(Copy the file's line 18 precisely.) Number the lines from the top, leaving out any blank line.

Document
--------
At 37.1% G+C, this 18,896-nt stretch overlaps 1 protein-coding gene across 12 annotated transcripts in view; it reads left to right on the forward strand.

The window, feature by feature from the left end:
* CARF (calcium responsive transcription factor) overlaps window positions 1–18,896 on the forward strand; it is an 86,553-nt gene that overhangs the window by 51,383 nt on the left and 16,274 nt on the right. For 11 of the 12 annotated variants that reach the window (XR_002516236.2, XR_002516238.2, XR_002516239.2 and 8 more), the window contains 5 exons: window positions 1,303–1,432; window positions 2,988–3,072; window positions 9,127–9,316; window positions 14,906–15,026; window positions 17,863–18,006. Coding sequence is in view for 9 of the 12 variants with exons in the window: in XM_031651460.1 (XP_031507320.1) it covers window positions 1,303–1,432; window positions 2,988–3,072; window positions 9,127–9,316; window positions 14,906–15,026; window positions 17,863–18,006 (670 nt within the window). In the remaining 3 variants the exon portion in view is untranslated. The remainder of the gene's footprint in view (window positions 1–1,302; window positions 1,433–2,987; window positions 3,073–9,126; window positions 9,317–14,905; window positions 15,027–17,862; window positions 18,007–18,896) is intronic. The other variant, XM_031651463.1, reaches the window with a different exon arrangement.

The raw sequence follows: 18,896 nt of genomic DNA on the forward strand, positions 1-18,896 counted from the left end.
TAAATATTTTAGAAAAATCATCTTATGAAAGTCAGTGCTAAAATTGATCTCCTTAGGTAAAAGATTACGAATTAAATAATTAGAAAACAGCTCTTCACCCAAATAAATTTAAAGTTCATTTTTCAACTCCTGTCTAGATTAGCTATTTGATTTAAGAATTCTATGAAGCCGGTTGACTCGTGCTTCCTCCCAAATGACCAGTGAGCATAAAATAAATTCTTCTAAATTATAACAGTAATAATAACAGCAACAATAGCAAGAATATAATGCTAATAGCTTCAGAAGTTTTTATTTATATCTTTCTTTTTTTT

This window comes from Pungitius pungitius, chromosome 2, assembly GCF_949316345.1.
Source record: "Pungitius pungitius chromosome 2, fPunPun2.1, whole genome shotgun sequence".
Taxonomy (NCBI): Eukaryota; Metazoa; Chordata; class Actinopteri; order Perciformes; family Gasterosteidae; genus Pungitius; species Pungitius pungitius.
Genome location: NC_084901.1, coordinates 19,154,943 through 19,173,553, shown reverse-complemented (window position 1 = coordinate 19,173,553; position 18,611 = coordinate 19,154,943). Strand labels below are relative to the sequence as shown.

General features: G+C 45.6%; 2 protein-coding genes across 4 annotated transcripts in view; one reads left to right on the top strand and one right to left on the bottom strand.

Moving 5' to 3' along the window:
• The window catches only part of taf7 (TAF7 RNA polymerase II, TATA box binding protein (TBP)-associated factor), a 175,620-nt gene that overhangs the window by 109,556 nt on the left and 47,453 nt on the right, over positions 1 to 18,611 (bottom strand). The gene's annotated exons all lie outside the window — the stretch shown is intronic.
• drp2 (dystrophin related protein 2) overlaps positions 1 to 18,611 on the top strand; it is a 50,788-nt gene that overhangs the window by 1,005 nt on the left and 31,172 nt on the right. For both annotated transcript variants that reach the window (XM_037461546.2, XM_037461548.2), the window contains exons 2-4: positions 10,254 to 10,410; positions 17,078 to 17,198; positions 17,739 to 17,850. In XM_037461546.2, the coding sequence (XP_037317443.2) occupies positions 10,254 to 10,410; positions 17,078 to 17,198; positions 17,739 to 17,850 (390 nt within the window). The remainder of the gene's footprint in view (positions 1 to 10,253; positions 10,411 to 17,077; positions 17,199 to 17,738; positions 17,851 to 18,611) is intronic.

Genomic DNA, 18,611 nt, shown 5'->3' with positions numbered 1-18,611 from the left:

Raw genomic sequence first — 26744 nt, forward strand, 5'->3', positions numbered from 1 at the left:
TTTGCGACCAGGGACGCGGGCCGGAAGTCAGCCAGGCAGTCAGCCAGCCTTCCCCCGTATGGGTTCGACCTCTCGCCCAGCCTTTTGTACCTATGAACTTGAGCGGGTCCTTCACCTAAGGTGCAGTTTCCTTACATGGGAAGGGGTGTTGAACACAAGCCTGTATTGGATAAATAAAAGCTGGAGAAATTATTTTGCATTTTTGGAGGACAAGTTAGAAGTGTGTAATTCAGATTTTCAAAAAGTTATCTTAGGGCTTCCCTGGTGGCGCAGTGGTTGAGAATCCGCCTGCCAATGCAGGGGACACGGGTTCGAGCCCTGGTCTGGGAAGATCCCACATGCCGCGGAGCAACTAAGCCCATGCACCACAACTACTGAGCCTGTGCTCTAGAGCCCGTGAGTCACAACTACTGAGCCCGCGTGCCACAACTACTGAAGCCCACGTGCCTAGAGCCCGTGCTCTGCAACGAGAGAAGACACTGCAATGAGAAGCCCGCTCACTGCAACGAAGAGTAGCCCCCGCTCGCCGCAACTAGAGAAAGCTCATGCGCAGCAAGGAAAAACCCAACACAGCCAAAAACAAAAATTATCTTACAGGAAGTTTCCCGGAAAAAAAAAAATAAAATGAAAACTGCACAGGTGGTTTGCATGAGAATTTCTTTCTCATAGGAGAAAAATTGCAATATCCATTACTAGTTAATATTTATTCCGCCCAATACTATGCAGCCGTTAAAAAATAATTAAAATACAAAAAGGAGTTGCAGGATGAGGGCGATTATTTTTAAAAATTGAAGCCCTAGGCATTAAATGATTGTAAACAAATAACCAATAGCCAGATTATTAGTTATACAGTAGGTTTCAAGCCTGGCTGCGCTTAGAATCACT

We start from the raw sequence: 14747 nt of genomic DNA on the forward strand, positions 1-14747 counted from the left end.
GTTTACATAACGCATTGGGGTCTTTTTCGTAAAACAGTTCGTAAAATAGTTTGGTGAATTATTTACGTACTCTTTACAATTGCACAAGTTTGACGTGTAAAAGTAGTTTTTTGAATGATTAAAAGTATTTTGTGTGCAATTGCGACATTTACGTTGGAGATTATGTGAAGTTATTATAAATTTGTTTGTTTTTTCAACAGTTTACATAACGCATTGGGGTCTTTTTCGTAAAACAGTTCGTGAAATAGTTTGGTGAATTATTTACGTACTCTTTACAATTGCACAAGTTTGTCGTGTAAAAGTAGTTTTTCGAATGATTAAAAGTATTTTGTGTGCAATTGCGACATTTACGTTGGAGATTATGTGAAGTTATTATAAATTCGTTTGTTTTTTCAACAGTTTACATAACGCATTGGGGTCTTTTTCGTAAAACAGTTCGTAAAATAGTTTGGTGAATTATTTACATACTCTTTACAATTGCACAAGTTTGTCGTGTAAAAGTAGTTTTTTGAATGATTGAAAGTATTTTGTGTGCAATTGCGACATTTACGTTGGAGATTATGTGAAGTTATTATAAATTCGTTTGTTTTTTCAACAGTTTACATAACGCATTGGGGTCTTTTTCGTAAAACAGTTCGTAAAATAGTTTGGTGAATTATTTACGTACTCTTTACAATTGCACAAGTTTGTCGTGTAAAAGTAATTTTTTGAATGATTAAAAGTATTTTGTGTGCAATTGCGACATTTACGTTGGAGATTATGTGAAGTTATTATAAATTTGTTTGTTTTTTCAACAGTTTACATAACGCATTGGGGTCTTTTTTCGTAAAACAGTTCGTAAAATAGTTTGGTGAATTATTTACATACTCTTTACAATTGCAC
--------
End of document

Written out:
GTTTACATAACGCATTGGGGTCTTTTTCGTAAAACAGTTCGTAAAATAGTTTGGTGAATTATTTACGTACTCTTTACAATTGCACAAGTTTGACGTGTAAAAGTAGTTTTTTGAATGATTAAAAGTATTTTGTGTGCAATTGCGACATTTACGTTGGAGATTATGTGAAGTTATTATAAATTTGTTTGTTTTTTCAACAGTTTACATAACGCATTGGGGTCTTTTTCGTAAAACAGTTCGTGAAATAGTTTGGTGAATTATTTACGTACTCTTTACAATTGCACAAGTTTGTCGTGTAAAAGTAGTTTTTCGAATGATTAAAAGTATTTTGTGTGCAATTGCGACATTTACGTTGGAGATTATGTGAAGTTATTATAAATTCGTTTGTTTTTTCAACAGTTTACATAACGCATTGGGGTCTTTTTCGTAAAACAGTTCGTAAAATAGTTTGGTGAATTATTTACATACTCTTTACAATTGCACAAGTTTGTCGTGTAAAAGTAGTTTTTTGAATGATTGAAAGTATTTTGTGTGCAATTGCGACATTTACGTTGGAGATTATGTGAAGTTATTATAAATTCGTTTGTTTTTTCAACAGTTTACATAACGCATTGGGGTCTTTTTCGTAAAACAGTTCGTAAAATAGTTTGGTGAATTATTTACGTACTCTTTACAATTGCACAAGTTTGTCGTGTAAAAGTAATTTTTTGAATGATTAAAAGTATTTTGTGTGCAATTGCGACATTTACGTTGGAGATTATGTGAAGTTATTATAAATTTGTTTGTTTTTTCAACAGTTTACATAACGCATTGGGGTCTTTTTTCGTAAAACAGTTCGTAAAATAGTTTGGTGAATTATTTACATACTCTTTACAATTGCAC